Use of the novel composite endpoint known as COPDCompEx may be able to predict treatment effect on moderate to severe exacerbations of chronic obstructive pulmonary disease (COPD), thus allowing shorter phase 2 clinical trials requiring fewer patients compared with current studies. A post hoc analysis was conducted using data from 20 randomized controlled trials (RCTs) to test and develop COPDCompEx, and results were published in the journal Respiratory Medicine.
Investigators sought to explore the utility of COPDCompEx as an assessment tool in patients with COPD. In this analysis, diary events were examined against predefined threshold values for peak expiratory flow, use of reliever medications in both the morning and the evening, and patients’ symptoms. Symptoms included individual domain scores for the Breathlessness, Cough, and Sputum Scale, along with wheeze and chest tightness. Symptoms experienced by patients were captured mostly in patients’ diaries in the evening, with sleep disturbance symptoms described in the morning. A COPDCompEx event was defined as any first occurrence of a diary event, a study dropout, or a moderate or severe exacerbation of COPD. Ratios of frequency of events, treatment effect, and future sample size were compared between COPDCompEx and moderate and severe COPD exacerbations.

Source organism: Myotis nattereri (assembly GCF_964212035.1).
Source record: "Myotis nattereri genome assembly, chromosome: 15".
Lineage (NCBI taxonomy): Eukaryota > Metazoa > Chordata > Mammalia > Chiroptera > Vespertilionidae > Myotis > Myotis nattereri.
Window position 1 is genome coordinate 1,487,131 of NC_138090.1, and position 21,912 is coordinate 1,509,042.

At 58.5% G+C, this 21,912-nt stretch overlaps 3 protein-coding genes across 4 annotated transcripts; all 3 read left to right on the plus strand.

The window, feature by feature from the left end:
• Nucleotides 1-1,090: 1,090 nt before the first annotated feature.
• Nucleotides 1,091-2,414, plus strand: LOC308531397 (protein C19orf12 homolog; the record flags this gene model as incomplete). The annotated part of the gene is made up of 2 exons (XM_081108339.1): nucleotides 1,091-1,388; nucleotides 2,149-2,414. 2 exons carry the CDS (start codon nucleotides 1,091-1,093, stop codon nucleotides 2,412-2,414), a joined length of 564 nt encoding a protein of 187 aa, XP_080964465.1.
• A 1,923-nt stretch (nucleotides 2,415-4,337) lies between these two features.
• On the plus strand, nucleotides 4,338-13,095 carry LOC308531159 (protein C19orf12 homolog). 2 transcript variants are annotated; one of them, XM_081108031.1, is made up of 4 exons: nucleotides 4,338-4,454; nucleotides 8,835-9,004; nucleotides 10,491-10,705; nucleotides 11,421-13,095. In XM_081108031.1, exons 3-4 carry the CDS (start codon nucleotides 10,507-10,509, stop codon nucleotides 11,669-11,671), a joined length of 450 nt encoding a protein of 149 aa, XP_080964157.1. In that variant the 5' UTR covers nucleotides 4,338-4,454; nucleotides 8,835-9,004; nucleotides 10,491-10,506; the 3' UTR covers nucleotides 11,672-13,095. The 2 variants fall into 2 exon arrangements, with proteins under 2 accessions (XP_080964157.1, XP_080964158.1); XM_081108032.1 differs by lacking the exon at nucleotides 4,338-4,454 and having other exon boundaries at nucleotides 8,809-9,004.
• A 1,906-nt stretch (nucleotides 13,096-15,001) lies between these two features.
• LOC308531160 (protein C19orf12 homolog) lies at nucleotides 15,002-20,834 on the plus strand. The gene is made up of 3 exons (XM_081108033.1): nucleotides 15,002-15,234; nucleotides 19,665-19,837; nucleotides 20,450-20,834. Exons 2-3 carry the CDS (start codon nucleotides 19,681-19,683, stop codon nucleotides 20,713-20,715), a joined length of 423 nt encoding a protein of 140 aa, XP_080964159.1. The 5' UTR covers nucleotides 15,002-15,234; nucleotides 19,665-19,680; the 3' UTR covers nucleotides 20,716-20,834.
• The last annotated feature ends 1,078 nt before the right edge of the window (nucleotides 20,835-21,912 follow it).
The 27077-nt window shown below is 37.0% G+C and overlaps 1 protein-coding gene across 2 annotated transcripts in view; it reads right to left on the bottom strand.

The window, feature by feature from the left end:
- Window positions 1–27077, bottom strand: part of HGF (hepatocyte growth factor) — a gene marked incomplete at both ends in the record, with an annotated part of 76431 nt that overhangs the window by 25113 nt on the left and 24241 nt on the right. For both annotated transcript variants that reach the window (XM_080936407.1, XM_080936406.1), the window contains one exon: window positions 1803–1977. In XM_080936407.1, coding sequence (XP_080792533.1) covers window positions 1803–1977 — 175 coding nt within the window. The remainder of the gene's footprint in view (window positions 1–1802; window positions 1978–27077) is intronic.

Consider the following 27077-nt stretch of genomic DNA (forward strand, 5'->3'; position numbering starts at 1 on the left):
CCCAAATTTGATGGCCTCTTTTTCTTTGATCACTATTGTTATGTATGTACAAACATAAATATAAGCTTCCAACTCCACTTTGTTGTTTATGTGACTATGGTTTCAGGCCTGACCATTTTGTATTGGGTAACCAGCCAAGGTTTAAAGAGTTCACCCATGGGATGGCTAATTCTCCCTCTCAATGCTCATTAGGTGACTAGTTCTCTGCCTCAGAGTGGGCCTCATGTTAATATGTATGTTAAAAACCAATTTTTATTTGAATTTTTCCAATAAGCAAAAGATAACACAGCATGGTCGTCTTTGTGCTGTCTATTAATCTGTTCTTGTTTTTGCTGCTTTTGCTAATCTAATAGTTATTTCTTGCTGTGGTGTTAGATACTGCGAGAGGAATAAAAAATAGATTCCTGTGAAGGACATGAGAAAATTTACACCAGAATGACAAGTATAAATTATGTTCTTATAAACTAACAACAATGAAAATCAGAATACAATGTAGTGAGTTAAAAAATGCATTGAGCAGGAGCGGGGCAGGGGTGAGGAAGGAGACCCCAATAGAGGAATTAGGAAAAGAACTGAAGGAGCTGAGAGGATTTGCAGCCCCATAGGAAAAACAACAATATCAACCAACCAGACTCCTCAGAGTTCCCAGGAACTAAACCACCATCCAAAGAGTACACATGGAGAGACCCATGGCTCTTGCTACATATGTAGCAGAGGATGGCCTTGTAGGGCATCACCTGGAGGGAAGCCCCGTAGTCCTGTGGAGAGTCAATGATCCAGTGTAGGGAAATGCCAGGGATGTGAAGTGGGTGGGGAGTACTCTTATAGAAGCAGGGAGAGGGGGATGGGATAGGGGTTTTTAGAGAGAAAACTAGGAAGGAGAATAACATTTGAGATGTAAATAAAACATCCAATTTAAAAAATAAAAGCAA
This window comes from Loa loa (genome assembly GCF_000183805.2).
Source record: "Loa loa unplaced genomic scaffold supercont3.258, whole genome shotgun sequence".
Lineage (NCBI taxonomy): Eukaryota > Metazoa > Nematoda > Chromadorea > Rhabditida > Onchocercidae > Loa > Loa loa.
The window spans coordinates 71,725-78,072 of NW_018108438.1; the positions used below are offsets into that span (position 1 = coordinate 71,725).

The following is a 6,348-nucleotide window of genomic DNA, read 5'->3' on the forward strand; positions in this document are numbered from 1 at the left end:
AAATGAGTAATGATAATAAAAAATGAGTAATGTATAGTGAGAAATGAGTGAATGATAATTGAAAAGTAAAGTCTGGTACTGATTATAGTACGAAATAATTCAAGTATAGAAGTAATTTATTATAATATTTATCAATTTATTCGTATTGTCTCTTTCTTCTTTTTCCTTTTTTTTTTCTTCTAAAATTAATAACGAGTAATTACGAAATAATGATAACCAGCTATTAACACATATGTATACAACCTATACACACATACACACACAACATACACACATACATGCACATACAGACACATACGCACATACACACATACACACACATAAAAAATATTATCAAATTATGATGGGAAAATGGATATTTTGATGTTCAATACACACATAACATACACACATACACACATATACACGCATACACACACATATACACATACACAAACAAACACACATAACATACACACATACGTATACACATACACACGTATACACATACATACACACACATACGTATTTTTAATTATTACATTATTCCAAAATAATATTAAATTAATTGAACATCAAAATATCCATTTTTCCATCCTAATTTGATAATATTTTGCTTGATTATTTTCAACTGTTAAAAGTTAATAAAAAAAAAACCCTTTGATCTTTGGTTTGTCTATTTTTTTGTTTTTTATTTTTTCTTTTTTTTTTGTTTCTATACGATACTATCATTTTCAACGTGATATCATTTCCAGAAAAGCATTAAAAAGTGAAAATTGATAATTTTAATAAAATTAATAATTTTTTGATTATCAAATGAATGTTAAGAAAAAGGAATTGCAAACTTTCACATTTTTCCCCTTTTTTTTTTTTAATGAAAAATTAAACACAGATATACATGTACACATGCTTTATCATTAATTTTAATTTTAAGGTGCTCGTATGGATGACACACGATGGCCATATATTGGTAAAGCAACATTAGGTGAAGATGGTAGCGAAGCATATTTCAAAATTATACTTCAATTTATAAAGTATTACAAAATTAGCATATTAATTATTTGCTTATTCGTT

Data from the 20 RCTs yielded a total analytical dataset of 18,442 patients with moderate to very severe COPD. The COPDCompEx development dataset included a total of 6260 patients with a history of 1 or more COPD exacerbations during the previous 12 months; the COPDCompEx test dataset included a total of 12,182 patients.
To develop COPDCompEx, data were included from 8 studies conducted over a period of 3 to 12 months that evaluated the effect of maintenance therapy with budesonide and formoterol in a combination inhaler. Further, COPDCompEx performance was tested in data from an additional 12 studies also conducted over a period of 3 to 12 months in patients with moderate to very severe COPD.
Findings from the study showed that at 3 months, the percentage of patients who experienced COPDCompEx events increased more than 3-fold compared with exacerbations alone. All of the components evaluated contributed to the COPDCompEx event rate. Treatment effects at 3 months were closely matched between COPDCompEx and exacerbations of COPD, with the large net gain in power considerably reducing the required sample size.
The investigators concluded that the use of COPDCompEx may help to predict the therapeutic effect on moderate to severe COPD exacerbations, thus enabling the use of shorter phase 2 clinical trials that would require fewer patients, with exacerbations being a key phase 3 endpoint. This would permit more efficient decision making as well as a decreased burden and risk to study participants.